# Simple Differential Manometer Question

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Thread starter 2 months ago
#1
Q)Pipe A contains a liquid of specific gravityPipe A contains a liquid of specific gravityPipe A contains a liquid of specific gravityPipe A contains a liquid of specific gravityPipe A contains a liquid of specific gravityPipe A contains a liquid of specific gravityPipe A contains a liquid of specific gravityPipe A contains a liquid of specific gravityPipe A contains a liquid of specific gravity
Last edited by aoifaosf24; 1 month ago
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1 month ago
#2
I don't follow your diagram. Assuming the pipes are connected and we have a manometer, I only see one liquid there, not two. The two liquids should be water and an unnamed liquid. Make an assumption that the liquids are immiscible. Then label the diagram properly, making three points, the interface between the liquids, and the other two points where atmospheric pressure is applied at the surface of each liquid. It also is not clear to me where or how you got the heights.
Last edited by 0le; 1 month ago
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1 month ago
#3
(Original post by aoifaosf24)
Q)Pipe A contains a liquid of specific gravity 7.8, pipe B contains water (density = 1000kgm^-3) and the specific gravity of mercury is 13.6.

Calculate the difference between the pressures and conclude whether pressure A or pressure B is greater and if you could have come to this conclusion directly by the level of the mercury.

(Ive attached my working and sketch of the diagram provided.)

Can someone help me with where i've gone wrong. Ive tried calculating it out but I seem to end up with the pressure B being greater than pressure A whereas I know from analysis of the diagram and the mercury level that the pressure A should be greater.

https://pasteboard.co/JBzRLLx.jpg
Maybe you want to upload the actual given diagram.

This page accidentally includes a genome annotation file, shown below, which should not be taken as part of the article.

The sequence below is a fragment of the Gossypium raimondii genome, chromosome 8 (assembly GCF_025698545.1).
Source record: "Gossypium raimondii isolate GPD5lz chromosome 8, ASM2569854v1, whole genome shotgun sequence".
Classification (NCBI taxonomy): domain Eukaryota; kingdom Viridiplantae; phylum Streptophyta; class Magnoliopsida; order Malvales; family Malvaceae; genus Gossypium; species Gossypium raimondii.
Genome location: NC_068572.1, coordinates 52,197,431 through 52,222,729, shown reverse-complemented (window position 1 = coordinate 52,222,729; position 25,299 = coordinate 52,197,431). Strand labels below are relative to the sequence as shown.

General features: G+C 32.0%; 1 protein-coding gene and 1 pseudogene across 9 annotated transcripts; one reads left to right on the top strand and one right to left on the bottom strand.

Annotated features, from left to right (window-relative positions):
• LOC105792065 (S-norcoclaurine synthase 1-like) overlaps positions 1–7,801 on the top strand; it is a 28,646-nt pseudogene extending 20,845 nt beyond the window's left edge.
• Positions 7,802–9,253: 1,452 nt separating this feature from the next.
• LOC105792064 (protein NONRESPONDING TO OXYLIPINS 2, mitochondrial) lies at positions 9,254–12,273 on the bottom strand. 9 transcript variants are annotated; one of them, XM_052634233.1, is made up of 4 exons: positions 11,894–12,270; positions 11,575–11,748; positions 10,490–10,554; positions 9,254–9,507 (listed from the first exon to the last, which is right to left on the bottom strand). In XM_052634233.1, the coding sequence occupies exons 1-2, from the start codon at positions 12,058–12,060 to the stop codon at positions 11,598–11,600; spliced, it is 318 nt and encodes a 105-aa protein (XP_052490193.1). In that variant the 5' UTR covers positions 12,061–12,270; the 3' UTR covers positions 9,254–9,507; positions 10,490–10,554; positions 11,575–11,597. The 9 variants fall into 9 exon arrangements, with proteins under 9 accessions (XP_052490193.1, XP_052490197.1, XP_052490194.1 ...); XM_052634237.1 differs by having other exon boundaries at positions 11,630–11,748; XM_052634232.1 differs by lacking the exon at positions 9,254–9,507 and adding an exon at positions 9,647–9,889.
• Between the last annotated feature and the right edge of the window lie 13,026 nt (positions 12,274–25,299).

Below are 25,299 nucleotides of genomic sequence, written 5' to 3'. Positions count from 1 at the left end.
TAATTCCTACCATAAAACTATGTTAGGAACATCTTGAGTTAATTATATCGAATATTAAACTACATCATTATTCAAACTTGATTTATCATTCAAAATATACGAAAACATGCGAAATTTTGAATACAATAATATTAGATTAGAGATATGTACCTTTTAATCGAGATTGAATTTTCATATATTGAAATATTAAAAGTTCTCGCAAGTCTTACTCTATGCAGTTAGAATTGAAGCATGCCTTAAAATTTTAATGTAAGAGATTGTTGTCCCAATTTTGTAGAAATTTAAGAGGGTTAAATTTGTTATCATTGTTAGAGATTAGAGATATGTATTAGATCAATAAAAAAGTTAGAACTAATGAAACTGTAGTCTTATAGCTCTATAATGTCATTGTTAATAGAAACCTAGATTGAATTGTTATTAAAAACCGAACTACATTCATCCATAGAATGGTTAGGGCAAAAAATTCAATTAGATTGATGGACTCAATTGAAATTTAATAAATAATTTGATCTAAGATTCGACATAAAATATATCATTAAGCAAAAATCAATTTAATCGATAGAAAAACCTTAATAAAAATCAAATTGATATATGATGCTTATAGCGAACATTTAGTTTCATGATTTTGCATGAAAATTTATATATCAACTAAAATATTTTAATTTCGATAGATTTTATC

Based on your “diagram that you have drawn”, how do you reach the conclusion of “I know from analysis of the diagram and the mercury level that the pressure A should be greater”.
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Thread starter 1 month ago
#4
(Original post by 0le)
I don't follow your diagram. Assuming the pipes are connected and we have a manometer, I only see one liquid there, not two. The two liquids should be water and an unnamed liquid. Make an assumption that the liquids are immiscible. Then label the diagram properly, making three points, the interface between the liquids, and the other two points where atmospheric pressure is applied at the surface of each liquid. It also is not clear to me where or how you got the heights.
There are 3 liquids in total. The left one (above mercury) labeled ρA, the right one labeled ρB (above mercury) and the bottom one labeled ρM (mercury). I wrote the densities of each liquid underneath. The heights are from the diagram, i didn't calculate them. But I think i've solved my issue, it was that I thought that as the height of the left fluid, ρA, was greater than the height of the right fluid, ρB, therefore Pa > Pb (just like a standard manometer) but I think the change in height is due to the density ρA>ρB and not because of the pressure. So my analysis was wrong and you cant see whether Pa or Pb is greater just by looking at the manometer.